After speaking recently at the 4th Annual Solo and Small Firm Conference (May 6-7, 2009, Toronto), I have received emails asking for more information, especially on the topic of ‘going paperless’ in a small law office. In responding to those email queries, it occurred to me that my answers might be helpful to others. This is the first of what may be several blogs in which I share my answers. This one is about my thoughts on backups. For the office that goes paperless, reliable, frequent backups are critical as there is no paper copy available.
For a solo, I would suggest buying a portable hard drive with a USB connector. All computers (except very old ones) will have at least one (or more) USB ports (but check yours just to be sure). A few months ago (March 2009), I purchased a Western Digital portable hard drive for $169 at Costco. The model I bought is called ‘My Passport Elite’. It holds 500 gig of data. It comes with backup software which I installed on my laptop and find very easy to use. Every time I connect my portable hard drive to my laptop (which is turned on), the backup software starts up and begins copying everything that has been updated since the last time I connected the two of them. I can continue to work on the laptop without interruption as the backup software automatically pauses anytime I am working. When the laptop is idle, the backup software starts up. The physical size of the hard drive is not much bigger than the old Palm Pilot, i.e., a small notepad. It probably weighs about a pound. The capacity of the portable hard drive is so large that it can hold all of the files stored on my laptop as well as on our server.
In my opinion, every law office should have at least two forms of backup and at least one, if not more, copies of the backups should be stored off-site. In addition to the above portable hard drive, at my office we also have four larger (physically) portable hard drives that also connect via USB to a desktop computer at our office. We use a free backup software package called copysynch to run automated backups over our network from our server to another computer. This happens at night on a daily basis — incrementals (updated or new files only) during the week and a full backup on Friday morning. We then copy the files from the desktop computer to one of the portable hard drives and take it off-site. At all times, the other three hard drives are off-site and the fourth one is only on-site for a day. Each of the hard drives (750 gig each) can hold several weeks’ worth of data so we actually have backups covering a period of several months. This allows us to recover an uncorrupted copy of a file from many weeks ago if the problem isn’t discovered right away and the more recent backups of the file are also corrupted. This has happened to us on at least two occasions.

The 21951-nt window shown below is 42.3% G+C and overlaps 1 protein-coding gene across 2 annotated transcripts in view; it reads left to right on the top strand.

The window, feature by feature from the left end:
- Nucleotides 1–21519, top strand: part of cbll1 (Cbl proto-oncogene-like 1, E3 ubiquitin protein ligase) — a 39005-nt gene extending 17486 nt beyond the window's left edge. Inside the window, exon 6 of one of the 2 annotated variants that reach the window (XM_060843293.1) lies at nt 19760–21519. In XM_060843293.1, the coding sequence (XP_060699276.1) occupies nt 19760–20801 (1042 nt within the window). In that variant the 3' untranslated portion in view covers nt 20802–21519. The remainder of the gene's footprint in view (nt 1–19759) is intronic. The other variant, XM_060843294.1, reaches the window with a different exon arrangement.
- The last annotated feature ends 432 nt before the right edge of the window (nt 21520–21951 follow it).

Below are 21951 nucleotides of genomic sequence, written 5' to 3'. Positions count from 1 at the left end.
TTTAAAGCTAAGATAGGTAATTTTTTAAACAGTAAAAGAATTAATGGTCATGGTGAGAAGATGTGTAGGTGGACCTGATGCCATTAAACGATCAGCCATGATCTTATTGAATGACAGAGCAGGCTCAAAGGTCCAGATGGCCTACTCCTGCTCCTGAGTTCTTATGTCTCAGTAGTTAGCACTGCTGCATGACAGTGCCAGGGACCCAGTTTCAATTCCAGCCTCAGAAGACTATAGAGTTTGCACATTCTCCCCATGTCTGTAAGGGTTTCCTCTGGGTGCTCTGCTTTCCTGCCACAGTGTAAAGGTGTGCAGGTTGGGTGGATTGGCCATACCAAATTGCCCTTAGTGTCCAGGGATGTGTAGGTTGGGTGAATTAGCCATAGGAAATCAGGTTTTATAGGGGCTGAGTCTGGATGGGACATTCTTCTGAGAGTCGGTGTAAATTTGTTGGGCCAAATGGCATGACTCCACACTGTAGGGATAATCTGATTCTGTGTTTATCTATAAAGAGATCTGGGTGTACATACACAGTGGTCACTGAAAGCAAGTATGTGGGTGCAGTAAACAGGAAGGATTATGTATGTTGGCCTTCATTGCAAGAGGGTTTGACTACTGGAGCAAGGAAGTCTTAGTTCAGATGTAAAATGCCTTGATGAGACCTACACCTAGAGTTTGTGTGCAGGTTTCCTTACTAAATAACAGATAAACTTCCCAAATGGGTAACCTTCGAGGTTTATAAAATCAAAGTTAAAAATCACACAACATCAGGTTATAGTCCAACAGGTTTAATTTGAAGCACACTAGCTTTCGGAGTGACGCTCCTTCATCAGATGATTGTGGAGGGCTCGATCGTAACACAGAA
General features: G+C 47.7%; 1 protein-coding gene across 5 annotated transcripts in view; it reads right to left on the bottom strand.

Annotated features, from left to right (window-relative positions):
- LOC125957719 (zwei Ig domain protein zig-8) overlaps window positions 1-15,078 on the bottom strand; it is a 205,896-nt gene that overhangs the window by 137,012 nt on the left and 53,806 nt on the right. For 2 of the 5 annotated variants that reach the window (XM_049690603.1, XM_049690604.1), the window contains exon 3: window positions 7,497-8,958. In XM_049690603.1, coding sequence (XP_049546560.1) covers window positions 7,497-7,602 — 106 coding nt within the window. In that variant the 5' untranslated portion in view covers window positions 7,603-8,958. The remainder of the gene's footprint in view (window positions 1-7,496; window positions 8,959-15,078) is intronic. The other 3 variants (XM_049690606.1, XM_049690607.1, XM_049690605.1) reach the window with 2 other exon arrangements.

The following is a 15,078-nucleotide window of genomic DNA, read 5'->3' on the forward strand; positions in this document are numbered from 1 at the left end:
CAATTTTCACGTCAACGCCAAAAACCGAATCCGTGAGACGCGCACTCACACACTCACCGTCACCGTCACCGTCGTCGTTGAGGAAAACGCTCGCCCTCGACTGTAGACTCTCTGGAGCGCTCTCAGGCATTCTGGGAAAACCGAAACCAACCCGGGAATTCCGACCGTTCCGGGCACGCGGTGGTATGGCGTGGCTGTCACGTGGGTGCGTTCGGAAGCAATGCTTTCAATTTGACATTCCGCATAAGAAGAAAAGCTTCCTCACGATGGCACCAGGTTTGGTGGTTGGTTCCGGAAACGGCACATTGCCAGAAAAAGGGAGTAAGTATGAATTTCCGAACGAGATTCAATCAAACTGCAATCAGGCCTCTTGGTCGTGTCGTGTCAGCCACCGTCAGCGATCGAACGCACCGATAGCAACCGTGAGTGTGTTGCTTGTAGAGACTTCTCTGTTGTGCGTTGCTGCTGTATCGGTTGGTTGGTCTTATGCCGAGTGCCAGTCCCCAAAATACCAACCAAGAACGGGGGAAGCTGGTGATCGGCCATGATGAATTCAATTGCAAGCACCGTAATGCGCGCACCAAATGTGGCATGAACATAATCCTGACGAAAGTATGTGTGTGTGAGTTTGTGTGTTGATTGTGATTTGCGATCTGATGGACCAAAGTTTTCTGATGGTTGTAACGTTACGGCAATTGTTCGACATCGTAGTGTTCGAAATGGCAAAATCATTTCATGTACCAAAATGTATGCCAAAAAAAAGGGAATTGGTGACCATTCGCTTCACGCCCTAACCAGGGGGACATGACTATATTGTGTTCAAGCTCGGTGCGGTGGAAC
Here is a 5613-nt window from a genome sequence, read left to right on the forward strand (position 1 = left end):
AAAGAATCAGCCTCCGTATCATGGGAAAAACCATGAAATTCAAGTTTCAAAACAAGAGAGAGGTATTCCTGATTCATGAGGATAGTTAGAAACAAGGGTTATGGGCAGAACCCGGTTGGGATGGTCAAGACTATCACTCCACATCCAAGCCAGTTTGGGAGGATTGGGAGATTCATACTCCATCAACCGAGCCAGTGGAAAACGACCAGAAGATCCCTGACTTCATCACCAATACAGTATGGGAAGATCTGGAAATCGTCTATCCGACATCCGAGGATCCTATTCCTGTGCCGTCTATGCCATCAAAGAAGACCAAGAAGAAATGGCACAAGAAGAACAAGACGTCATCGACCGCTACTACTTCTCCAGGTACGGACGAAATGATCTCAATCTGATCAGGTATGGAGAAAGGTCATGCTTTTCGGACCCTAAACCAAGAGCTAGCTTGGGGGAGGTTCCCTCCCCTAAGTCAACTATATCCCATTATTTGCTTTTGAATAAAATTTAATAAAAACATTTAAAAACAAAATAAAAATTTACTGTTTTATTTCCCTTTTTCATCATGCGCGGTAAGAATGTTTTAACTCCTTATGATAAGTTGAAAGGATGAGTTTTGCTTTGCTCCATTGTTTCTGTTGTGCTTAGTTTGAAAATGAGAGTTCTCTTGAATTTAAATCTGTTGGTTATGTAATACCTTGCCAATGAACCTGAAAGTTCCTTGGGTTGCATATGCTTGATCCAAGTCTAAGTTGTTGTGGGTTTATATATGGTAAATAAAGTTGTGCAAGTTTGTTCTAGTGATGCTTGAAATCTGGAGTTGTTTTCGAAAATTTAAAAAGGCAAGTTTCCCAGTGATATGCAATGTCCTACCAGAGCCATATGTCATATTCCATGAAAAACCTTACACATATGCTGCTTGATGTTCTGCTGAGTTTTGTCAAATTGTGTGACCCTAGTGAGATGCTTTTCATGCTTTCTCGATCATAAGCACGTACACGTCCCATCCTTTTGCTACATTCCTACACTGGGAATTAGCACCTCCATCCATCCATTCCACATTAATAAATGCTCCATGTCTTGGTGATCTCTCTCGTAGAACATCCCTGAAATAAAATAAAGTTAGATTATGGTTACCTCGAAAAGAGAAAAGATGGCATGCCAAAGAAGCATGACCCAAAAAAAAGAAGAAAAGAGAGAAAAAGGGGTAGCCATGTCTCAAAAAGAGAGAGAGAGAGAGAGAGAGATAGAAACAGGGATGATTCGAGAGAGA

A comment on tape backups — this is now very old technology and should be retired. Before long, it may not be possible to read the data from the tapes either due to the constant wear and tear on the tapes, i.e., they become worn out, or the tape drives that can read the tapes will no longer be available or repairable. Recovering a single file can take enormous amounts of time as it is necessary to rewind or unwind until the location of the file is found. If you are using tape backups as your only form of backup, I encourage you to immediately implement some other form of backup — even something as simple as backing up from one computer to another. It won’t give you an off-site copy which is important to have. However, it will give you at least one other form of backup until you can acquire some portable hard drives such as I have mentioned here. When buying hard drives, the minimum capacity should be no less than 500 gig. I suggest buying as much storage capacity as your budget allows.
A techie guru I know says that you can never have too many backups. I’m not sure that the time and expense required to maintain more than two or three forms of backups is worth it. However, I doubt you will ever regret having too many backups as opposed to having only one and finding that it is corrupted when your computer hard drive fails and you are facing a critical deadline.
Hopefully this blog has motivated you to review your backup systems and ensure nothing will be lost through inadequate backups.

Reproduction of this blog is permitted if the author is credited.  If you have questions or if you would like more information, please call us at 613 836-9915. This blog is not intended to be legal advice but contains general information.  Please consult a lawyer or other professional to determine how the information in this blog might apply to you.
Blog posts pre-dated December 1, 2015 were originally published under Neff Law Office Professional Corporation.

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